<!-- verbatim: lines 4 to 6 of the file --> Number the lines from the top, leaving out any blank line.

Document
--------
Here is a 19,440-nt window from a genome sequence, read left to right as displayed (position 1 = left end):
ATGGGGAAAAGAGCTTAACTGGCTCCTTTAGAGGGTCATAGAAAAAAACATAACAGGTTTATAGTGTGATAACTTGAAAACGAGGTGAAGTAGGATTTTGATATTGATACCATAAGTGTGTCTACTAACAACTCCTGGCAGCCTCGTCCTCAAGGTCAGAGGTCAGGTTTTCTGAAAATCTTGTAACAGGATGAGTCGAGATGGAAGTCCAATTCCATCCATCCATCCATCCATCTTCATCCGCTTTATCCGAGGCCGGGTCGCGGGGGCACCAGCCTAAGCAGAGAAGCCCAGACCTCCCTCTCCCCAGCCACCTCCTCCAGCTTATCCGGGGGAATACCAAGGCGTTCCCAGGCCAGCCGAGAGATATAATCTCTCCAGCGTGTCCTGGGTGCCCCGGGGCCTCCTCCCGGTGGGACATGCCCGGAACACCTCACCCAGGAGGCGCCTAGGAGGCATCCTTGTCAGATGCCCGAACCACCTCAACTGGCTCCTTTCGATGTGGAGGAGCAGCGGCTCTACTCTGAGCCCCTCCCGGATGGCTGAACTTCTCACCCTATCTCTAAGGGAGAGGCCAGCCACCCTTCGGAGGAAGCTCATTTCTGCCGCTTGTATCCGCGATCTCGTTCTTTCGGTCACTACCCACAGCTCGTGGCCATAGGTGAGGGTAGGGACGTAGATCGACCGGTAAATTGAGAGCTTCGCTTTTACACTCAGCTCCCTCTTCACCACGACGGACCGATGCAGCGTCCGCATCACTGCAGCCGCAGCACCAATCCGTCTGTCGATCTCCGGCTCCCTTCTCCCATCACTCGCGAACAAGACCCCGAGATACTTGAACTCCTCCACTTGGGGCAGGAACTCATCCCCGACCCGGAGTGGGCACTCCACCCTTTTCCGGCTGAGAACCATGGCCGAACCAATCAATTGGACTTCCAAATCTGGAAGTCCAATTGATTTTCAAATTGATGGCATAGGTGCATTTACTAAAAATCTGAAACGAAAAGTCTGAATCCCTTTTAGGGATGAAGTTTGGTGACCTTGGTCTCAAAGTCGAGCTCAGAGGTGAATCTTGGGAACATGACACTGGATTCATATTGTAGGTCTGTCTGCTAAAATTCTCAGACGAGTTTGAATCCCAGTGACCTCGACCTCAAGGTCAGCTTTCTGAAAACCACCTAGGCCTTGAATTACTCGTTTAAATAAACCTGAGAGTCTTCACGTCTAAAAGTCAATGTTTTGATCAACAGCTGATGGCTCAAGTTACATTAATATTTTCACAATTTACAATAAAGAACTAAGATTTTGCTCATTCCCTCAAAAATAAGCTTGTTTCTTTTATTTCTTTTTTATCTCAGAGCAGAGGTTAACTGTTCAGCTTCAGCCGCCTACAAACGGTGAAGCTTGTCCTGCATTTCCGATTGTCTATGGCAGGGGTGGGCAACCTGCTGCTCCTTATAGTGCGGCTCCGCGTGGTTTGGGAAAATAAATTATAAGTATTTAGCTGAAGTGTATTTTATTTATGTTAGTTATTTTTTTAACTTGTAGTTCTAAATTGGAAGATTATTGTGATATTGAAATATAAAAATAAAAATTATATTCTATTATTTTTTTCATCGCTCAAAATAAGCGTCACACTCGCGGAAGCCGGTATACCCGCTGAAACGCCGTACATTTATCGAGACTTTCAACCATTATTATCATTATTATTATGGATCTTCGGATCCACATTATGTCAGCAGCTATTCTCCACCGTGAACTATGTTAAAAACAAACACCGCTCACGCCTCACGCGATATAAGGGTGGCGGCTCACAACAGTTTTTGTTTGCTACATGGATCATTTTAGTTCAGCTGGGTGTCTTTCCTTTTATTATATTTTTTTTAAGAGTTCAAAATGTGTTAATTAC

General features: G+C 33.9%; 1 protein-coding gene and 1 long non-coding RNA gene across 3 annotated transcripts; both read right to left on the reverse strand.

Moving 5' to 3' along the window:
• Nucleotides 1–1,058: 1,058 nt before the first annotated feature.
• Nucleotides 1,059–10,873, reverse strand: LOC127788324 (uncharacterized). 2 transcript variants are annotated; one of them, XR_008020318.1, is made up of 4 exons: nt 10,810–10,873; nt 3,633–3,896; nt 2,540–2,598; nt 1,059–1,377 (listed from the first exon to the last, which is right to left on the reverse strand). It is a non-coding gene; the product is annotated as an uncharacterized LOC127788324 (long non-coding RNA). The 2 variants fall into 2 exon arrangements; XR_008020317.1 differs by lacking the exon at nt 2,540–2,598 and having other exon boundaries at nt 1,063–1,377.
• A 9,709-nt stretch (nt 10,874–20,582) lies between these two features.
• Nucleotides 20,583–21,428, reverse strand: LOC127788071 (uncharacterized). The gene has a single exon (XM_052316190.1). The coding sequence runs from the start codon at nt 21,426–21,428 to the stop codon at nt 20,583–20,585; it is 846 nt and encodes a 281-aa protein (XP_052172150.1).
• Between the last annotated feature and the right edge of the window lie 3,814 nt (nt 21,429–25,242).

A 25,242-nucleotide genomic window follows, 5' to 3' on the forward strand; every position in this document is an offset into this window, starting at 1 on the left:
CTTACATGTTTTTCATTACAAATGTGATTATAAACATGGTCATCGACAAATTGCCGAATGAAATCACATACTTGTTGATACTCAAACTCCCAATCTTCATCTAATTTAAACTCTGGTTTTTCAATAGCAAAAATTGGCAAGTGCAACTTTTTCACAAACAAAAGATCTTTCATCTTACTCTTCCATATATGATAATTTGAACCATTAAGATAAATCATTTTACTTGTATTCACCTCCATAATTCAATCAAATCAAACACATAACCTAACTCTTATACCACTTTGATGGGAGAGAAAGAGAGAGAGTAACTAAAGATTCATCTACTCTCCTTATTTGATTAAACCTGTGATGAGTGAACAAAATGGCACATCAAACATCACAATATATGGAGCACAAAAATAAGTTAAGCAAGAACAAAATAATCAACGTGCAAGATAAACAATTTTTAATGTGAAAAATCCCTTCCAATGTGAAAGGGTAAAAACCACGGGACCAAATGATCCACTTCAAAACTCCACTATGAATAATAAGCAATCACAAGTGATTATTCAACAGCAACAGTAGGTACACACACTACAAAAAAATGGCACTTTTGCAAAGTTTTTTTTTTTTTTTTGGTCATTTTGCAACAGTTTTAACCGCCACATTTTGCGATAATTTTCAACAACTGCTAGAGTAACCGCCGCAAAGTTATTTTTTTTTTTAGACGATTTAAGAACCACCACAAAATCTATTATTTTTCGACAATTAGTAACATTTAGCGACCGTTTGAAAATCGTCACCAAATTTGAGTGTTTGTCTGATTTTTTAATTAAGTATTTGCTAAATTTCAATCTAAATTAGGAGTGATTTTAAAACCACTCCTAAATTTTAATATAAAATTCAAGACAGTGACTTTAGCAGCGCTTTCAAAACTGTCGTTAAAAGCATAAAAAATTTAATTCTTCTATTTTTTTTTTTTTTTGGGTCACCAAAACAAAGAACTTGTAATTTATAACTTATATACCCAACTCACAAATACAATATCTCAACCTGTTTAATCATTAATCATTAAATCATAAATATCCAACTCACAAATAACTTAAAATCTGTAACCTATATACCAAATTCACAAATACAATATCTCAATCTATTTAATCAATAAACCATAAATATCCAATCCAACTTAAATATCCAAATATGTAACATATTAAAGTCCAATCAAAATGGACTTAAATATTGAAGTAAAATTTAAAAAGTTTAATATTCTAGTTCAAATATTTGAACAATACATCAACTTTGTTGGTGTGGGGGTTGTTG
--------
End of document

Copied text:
Moving 5' to 3' along the window:
• Nucleotides 1–1,058: 1,058 nt before the first annotated feature.
• Nucleotides 1,059–10,873, reverse strand: LOC127788324 (uncharacterized). 2 transcript variants are annotated; one of them, XR_008020318.1, is made up of 4 exons: nt 10,810–10,873; nt 3,633–3,896; nt 2,540–2,598; nt 1,059–1,377 (listed from the first exon to the last, which is right to left on the reverse strand). It is a non-coding gene; the product is annotated as an uncharacterized LOC127788324 (long non-coding RNA). The 2 variants fall into 2 exon arrangements; XR_008020317.1 differs by lacking the exon at nt 2,540–2,598 and having other exon boundaries at nt 1,063–1,377.